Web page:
Statins have far fewer side effects than people think, a large study has found.
Research suggests that one in every 50 people who take statins for five years will avoid a serious event, such as a heart attack or stroke, due to the medicine.
Despite their coronary benefits, up to half of people stop taking statins cut the dose or take them irregularly due to issues with muscle pain or other side effects such as digestive problems, disrupted sleep and headaches. However, a study published on Wednesday in the European Heart Journal suggests incidents of statin intolerance may be overestimated and wrongly diagnosed.
In the new research, which analysed studies of more than four million people, experts put the true level of intolerance at 9 per cent or even lower, likely between 6 per cent and 10 per cent.
The 'nocebo' effect
Statins are a group of medicines that can help lower the level of low-density lipoprotein (LDL) cholesterol in the blood.
LDL cholesterol is often referred to as "bad cholesterol" and is linked to cardiovascular disease, which can increase the chance of stroke, heart attack and death.
In the study, led by Prof Maciej Banach, of the Medical University of Lodz and the University of Zielona Gora, Poland, on behalf of the Lipid and Blood Pressure Meta-Analysis Collaboration and the International Lipid Expert Panel, experts analysed 176 studies involving 4,143,517 patients worldwide.
People were typically aged about 60 in the study and 40 per cent were female.
Prof Banach said the findings showed that "statins can be used safely in most patients, which is critically important for reducing their cholesterol levels and preventing heart and blood vessel diseases and death"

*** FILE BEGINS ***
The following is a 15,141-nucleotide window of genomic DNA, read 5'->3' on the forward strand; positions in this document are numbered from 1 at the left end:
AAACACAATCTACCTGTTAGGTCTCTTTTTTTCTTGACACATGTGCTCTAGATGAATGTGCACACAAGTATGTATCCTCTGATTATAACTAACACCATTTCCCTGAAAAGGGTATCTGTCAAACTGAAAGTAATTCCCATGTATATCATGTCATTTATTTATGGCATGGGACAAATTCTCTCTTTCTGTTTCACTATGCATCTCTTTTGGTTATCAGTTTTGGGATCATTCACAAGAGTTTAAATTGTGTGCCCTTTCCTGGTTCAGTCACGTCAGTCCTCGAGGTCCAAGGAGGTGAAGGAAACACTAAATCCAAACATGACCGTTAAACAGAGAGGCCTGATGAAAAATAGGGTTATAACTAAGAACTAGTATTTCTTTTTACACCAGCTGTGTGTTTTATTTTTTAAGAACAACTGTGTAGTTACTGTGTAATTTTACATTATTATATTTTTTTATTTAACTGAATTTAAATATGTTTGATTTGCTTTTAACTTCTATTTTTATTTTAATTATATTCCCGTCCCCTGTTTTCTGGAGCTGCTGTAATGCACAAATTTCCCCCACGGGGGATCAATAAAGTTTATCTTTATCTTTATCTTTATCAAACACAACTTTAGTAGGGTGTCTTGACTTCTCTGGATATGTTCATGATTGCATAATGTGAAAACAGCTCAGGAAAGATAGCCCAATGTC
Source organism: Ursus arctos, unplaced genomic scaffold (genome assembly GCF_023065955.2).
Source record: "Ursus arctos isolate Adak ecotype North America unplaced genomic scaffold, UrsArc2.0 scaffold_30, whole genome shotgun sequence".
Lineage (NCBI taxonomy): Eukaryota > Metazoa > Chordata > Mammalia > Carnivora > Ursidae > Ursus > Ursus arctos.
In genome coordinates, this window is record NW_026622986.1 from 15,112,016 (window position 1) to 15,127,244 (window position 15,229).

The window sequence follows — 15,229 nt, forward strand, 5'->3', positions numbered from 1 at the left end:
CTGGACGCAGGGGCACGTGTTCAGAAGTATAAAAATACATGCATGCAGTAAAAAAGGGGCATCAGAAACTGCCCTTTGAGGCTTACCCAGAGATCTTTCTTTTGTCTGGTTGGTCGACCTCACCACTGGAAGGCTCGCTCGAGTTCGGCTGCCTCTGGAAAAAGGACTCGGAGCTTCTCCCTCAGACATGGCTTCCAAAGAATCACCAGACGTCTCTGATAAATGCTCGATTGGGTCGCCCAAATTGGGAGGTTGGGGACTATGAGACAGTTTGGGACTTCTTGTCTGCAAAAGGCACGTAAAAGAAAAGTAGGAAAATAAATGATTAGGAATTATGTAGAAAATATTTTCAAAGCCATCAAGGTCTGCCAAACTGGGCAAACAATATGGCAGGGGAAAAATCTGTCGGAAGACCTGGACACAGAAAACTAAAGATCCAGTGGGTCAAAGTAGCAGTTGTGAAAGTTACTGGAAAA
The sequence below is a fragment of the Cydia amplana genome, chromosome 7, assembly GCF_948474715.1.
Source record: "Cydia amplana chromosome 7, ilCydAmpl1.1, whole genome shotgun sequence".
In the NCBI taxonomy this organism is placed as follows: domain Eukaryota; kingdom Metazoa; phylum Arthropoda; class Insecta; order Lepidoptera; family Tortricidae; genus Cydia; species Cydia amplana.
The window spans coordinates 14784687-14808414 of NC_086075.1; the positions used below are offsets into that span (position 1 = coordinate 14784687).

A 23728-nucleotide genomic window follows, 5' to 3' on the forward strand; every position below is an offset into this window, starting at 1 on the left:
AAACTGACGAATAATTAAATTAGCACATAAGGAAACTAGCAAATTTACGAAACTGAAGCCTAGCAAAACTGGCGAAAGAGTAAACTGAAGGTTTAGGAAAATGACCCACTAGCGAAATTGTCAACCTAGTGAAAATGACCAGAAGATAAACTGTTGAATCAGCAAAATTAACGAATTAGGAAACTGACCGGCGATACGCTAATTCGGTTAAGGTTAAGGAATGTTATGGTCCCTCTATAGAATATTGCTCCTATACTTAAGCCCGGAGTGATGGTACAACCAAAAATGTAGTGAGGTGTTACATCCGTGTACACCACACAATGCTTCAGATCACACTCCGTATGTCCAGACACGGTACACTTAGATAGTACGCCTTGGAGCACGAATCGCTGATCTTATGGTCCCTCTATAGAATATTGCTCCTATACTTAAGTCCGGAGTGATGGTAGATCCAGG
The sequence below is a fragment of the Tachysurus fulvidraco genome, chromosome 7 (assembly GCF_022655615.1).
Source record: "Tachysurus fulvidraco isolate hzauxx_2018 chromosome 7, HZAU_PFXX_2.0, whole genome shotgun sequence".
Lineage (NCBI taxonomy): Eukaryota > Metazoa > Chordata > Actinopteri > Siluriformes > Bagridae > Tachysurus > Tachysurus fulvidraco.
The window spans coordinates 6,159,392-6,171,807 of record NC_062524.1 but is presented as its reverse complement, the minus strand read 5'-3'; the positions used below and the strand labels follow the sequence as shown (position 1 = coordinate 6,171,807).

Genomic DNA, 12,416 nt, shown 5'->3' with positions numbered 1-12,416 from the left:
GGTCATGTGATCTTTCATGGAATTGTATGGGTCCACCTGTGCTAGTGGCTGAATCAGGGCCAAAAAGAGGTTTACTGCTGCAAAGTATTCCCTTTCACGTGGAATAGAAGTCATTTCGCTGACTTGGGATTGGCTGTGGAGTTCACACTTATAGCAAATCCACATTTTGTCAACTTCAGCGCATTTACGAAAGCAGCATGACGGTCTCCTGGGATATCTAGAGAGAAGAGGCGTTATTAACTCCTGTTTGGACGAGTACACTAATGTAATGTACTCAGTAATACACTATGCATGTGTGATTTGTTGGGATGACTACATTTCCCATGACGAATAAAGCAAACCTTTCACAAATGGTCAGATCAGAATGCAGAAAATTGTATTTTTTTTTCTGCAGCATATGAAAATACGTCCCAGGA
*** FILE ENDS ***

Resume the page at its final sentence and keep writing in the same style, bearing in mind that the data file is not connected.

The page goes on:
"Our findings mean that we should evaluate patients' symptoms very carefully, firstly to see whether symptoms are indeed caused by statins and secondly, to evaluate whether it might be patients' perceptions that statins are harmful — so-called nocebo or drucebo effect — which could be responsible for more than 50 per cent of all symptoms, rather than the drug itself," he said.
"These results clearly show that patients needn't be afraid of statin therapy as it is very well tolerated in as much as 93% [of users], which is similar or even better than other cardiology drugs, including ones for reducing blood pressure and clotting or blocking of blood vessels.
"What is more, patients need to know that statins may prolong their life, and in cases where side effects appear, we have enough knowledge to manage these effectively.
"The most important message to patients as a result of this study is that they should keep on taking statins according to the prescribed dose and discuss any side effects with their doctor, rather than discontinuing the medication."
The researchers found that people who were older, female, of black or Asian background, obese, or suffering from diabetes, underactive thyroid glands or chronic liver or kidney failure were more likely to be intolerant to statins.
People on some drugs, such as for high blood pressure, and those who drink lots of alcohol also had a higher chance of statin intolerance.